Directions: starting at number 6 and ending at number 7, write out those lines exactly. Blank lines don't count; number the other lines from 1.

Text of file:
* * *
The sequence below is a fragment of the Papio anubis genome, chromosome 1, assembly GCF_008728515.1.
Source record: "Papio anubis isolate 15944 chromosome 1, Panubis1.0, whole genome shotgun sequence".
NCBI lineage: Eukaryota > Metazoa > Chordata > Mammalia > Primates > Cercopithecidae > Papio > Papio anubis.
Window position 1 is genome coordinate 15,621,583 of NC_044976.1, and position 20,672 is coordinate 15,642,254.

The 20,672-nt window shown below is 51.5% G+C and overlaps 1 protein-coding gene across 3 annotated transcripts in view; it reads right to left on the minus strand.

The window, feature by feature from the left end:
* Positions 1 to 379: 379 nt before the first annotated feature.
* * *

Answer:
The window, feature by feature from the left end:
* Positions 1 to 379: 379 nt before the first annotated feature.